Recent study suggested that children suffering from irritable bowel syndrome (IBS) are at Higher Risk of Celiac Disease.
Recent findings, which were published in JAMA Pediatrics, suggested that children suffering from irritable bowel syndrome (IBS) must be checked for celiac disease. Celiac disease is an autoimmune disorder which affects the intestine and has almost every 1 in 100 people suffering from it around the globe.
It can have serious affects on the health of the patient if not treated on time. As reported by the Celiac Disease Foundation, approximately 2.5 million Americans have not been diagnosed and are at the risk of acquiring long-term health problems caused by celiac disease.
The disease is hereditary and if an individual’s parent, child, or sibling is suffering from the disease then the person’s risk of developing the disease becomes 1 in 10. The disease can lead to serious health troubles if left untreated. A person may develop type 1 diabetes, multiple sclerosis, dermatitis herpetiformis, anemia, osteoporosis, infertility, miscarriage, neurological problems, and intestinal cancer if deprived of proper treatment for celiac disease.
Although it was proven in earlier studies that there was an increased prevalence of celiac disease in adult patients with IBS, this recent study shows that the link has not been widely proven in children.
A team of researchers led by Dr. Fernanda Cristofori of the University of Bari in Italy conducted the study between 2006 and 2012 in a referral center for the diagnosis and follow-up of gastrointestinal disorders.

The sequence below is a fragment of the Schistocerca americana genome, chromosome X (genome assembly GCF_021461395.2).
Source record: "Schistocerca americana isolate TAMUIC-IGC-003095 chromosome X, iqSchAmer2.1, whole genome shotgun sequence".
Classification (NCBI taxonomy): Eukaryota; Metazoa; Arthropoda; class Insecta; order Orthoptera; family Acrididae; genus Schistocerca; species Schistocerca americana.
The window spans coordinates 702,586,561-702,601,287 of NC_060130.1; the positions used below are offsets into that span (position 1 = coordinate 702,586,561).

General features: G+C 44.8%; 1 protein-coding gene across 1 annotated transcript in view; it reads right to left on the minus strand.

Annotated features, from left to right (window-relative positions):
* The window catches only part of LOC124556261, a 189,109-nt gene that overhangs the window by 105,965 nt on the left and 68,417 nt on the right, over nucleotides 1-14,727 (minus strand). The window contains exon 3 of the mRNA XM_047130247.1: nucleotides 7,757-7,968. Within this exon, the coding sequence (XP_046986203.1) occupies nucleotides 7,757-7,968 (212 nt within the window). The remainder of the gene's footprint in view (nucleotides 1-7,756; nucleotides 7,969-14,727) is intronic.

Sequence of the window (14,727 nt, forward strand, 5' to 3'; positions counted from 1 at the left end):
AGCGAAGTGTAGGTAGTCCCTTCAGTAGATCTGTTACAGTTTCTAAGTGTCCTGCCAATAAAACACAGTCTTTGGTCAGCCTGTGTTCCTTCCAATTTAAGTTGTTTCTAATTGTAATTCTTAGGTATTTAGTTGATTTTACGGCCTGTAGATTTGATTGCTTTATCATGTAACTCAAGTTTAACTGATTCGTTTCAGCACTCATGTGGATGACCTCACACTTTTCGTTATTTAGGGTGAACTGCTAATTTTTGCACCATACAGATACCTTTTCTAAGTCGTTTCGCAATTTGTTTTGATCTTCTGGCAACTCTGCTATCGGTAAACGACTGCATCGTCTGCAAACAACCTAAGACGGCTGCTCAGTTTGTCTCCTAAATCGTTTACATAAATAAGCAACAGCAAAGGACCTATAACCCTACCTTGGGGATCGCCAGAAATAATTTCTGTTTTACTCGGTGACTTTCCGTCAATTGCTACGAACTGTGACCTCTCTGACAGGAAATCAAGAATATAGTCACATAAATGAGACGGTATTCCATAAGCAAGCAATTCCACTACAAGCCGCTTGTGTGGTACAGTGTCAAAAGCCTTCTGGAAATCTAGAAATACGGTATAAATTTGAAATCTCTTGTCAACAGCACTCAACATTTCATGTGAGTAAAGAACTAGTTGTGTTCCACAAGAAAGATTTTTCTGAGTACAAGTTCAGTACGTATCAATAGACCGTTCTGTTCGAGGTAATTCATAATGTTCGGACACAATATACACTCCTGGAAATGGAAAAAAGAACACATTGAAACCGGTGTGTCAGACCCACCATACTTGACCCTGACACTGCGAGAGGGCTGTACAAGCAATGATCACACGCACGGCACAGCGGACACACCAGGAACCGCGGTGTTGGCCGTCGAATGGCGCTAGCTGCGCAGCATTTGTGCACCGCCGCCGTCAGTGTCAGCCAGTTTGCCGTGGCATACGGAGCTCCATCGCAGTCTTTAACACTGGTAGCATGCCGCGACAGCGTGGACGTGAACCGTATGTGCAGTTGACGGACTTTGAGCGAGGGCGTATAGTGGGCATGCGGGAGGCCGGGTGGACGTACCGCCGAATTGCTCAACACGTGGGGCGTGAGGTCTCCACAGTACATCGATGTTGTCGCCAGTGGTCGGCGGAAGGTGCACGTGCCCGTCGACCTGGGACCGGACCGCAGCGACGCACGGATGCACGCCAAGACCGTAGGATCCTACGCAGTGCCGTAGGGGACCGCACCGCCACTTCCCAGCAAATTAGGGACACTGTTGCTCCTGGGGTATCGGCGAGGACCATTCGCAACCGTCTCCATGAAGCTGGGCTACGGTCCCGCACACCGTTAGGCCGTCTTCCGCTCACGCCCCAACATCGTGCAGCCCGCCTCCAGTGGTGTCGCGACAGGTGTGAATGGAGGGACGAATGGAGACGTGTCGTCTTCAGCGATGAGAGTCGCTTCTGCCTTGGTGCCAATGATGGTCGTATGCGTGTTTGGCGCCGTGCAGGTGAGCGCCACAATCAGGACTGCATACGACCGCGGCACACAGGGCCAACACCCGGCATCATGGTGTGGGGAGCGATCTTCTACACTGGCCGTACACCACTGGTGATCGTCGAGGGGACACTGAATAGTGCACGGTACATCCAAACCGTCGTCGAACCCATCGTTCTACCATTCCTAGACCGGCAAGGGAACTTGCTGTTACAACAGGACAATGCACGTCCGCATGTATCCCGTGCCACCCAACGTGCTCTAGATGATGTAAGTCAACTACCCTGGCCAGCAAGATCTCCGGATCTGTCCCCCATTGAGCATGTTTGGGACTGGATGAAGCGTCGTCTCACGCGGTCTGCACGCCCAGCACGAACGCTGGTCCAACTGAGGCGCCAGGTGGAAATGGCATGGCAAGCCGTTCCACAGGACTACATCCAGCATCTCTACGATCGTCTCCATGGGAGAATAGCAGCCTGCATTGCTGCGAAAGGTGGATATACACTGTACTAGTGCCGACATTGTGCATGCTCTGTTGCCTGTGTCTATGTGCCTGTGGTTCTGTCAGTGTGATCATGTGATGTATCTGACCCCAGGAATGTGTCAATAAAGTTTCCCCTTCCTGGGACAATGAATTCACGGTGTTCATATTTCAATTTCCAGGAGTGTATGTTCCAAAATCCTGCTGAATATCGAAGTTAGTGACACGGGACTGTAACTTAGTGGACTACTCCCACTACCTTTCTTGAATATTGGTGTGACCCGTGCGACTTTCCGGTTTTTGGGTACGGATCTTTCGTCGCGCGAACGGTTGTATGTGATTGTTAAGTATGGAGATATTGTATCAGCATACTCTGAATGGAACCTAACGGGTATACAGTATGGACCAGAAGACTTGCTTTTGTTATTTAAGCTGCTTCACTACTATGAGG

A total of 992 children took part in the study who had abdominal pain-related problems including IBS, functional dyspepsia, and functional abdominal pain.
Blood tests were performed on the children and their conditions were classified. According to the classifications, 270 of them were suffering from IBS, 201 had functional dyspepsia, 311 were suffering from functional abdominal pain, and 210 were rejected from the study as they did not suffer from any abdominal related problem. The results of the study showed that 4.4% children suffering from IBS tested positive for celiac disease. However, only 1% of total children suffering from functional dyspepsia and 0.3% of those suffering from functional abdominal pain had the disease.
While concluding their study the team of researchers said "the identification of IBS as a high-risk condition for celiac disease might be of help in pediatric primary care because it might have become routine to test for celiac disease indiscriminately in all children with recurrent abdominal pain, although our finding suggests that the screening should be extended only to those with IBS."
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News source: www.medicalnewstoday.com
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